climate change

What Are The Top 5 American Cities Best Poised To Reap The Benefits Of The Solar Boom?

Representatives from 30 European cities got together in Paris last week to formally commit themselves to reducing greenhouse gas emissions no less than 40% by 2030 — the same target set by the European Union’s climate change roadmap — and to call attention to the role major urban centers can play in combating global warming.

According to a joint statement published in French newspaper Le Monde, the representatives say that while climate change is a global issue, the solutions are primarily local, which was why they “decided to join forces and strengthen the instruments that will lead us toward the energy and environmental transition.”

While there haven’t been any major gatherings by mayors of cities in the United States recently, there are still plenty of local solutions being implemented. And, as you might expect, some major American cities are better poised to reap the benefits of the clean energy revolution than others.

For instance, Los Angeles currently has more solar photovoltaic capacity installed than any other American city, followed by San Diego, Phoenix, Indianapolis and San Jose, California.

If you sort major American cities by installed solar PV per capita, however, then Honolulu, Indianapolis, San Jose, San Diego and Wilmington, Delaware top the list. All of them have 50 watts or more of installed capacity per resident, qualifying them as what a new report by Environment America calls America’s “Solar Stars.”

Who Says a Better World is Impossible?

This is a guest post by David Suzuki

Cars, air travel, space exploration, television, nuclear power, high-speed computers, telephones, organ transplants, prosthetic body parts… At various times these were all deemed impossible. I’ve been around long enough to have witnessed many technological feats that were once unimaginable. Even 10 or 20 years ago, I would never have guessed people would carry supercomputers in their pockets — your smart phone is more powerful than all the computers NASA used to put astronauts on the moon in 1969 combined!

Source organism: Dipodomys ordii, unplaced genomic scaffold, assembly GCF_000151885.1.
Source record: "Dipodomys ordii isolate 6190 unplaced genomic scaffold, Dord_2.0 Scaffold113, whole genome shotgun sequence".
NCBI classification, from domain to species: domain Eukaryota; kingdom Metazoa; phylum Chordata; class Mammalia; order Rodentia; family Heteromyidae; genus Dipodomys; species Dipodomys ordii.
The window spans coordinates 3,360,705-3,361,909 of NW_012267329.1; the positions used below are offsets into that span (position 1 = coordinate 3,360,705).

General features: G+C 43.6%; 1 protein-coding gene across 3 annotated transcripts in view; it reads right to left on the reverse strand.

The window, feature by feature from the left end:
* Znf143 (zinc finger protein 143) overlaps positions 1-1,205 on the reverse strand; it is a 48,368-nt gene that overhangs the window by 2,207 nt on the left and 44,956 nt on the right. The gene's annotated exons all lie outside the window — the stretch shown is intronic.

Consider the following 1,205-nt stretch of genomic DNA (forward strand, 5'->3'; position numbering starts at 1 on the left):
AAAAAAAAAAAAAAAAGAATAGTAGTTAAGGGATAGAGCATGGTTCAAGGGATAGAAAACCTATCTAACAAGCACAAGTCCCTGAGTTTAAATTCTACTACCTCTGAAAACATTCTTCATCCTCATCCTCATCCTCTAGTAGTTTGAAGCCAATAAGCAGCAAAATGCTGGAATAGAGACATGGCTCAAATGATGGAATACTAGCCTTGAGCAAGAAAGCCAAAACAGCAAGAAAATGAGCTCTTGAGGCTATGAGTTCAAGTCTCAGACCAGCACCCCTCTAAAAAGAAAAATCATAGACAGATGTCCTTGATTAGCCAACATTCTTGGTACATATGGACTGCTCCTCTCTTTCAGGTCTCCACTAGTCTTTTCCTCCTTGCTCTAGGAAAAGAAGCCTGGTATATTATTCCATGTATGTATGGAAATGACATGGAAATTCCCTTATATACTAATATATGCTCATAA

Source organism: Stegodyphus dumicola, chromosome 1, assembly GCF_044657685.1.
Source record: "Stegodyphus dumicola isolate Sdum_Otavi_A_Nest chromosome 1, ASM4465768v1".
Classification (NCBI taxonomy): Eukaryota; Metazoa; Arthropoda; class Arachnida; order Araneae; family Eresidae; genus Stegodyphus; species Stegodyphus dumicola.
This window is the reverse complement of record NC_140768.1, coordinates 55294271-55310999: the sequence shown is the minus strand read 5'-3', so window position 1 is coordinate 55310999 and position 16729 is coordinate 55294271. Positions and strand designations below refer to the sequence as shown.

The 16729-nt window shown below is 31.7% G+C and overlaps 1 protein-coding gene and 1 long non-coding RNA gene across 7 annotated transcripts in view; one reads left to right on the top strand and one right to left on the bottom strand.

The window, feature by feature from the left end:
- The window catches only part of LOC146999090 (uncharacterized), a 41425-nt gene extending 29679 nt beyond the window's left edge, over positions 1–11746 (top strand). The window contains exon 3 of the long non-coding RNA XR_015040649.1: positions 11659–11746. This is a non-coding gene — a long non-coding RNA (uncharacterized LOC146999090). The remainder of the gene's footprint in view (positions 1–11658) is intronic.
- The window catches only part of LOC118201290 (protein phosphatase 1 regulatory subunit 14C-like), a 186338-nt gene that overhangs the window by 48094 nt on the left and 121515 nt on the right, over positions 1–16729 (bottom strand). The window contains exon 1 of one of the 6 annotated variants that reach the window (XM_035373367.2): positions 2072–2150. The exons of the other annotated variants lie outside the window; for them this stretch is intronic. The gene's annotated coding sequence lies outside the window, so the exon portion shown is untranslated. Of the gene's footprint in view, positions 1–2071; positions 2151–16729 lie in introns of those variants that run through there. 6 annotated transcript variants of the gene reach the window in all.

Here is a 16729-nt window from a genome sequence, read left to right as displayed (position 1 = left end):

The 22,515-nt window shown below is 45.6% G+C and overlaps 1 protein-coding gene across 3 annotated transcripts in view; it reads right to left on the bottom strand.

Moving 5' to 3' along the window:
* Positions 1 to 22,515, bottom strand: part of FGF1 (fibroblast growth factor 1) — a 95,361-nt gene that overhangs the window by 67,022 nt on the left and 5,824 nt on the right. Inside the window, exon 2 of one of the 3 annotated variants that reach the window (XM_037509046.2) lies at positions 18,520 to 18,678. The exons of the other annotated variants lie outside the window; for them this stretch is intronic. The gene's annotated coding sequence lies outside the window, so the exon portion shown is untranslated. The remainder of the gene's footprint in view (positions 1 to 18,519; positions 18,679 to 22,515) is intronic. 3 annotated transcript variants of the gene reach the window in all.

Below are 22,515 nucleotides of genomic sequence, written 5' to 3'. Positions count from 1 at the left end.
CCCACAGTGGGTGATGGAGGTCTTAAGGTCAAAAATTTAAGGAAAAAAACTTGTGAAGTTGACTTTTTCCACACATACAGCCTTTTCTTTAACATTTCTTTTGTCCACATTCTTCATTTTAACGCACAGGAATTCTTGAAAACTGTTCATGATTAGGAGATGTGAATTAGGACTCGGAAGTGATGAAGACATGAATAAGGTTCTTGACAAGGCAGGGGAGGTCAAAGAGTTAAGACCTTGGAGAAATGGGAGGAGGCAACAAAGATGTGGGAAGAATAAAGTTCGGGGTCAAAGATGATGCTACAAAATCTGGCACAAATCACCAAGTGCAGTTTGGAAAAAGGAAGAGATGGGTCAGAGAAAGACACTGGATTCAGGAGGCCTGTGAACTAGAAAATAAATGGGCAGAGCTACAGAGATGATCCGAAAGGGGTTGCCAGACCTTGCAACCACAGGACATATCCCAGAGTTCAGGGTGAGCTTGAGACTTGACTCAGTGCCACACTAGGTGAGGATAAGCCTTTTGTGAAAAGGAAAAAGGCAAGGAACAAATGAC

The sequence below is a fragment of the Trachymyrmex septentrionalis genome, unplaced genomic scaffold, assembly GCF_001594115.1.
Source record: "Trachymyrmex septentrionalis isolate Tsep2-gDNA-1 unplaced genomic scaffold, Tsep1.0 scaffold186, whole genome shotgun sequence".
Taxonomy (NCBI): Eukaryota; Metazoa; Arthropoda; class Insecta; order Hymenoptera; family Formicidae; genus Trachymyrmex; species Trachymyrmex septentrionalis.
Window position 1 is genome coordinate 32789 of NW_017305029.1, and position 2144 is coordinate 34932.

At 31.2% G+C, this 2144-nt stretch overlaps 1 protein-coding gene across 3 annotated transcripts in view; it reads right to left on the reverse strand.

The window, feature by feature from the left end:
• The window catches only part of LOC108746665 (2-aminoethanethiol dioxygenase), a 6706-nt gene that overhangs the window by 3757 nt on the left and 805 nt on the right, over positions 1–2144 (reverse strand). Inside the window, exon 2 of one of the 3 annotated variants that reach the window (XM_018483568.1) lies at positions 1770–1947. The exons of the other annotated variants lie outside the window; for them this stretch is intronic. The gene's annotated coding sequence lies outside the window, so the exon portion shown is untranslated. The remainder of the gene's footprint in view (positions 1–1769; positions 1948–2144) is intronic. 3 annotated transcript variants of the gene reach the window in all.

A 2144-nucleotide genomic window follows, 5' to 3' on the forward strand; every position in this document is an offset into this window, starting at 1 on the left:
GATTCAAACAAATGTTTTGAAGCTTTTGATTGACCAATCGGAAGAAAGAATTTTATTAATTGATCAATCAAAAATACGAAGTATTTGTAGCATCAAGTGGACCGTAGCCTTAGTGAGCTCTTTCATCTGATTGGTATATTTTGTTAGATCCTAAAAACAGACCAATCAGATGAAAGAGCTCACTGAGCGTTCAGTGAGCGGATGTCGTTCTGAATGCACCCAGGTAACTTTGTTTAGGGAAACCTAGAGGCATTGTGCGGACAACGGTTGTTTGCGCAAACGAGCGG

Despite a long history of the impossible becoming possible, often very quickly, we hear the “can’t be done” refrain repeated over and over — especially in the only debate over global warming that matters: What can we do about it? Climate change deniers and fossil fuel industry apologists often argue that replacing oil, coal and gas with clean energy is beyond our reach. The claim is both facile and false.

Facile because the issue is complicated. It’s not simply a matter of substituting one for the other. To begin, conservation and efficiency are key. We must find ways to reduce the amount of energy we use — not a huge challenge considering how much people waste, especially in the developed world. False because rapid advances in clean energy and grid technologies continue to get us closer to necessary reductions in our use of polluting fossil fuels.

Leaving the EU Would be a 'Disaster' for UK Climate Change Policy Says Ed Davey

Prime Minister David Cameron’s promise to hold a referendum on Britain’s EU membership if re-elected would be a “disaster for environmental policy” Ed Davey, the secretary of state for the Department of Energy and Climate Change (DECC), said last night.

Davey argued that pushing a new referendum bill through Parliament at the same time as the COP21 climate negotiations in Paris would be a “recipe for Britain’s voice on climate change being completely neutered and ignored.”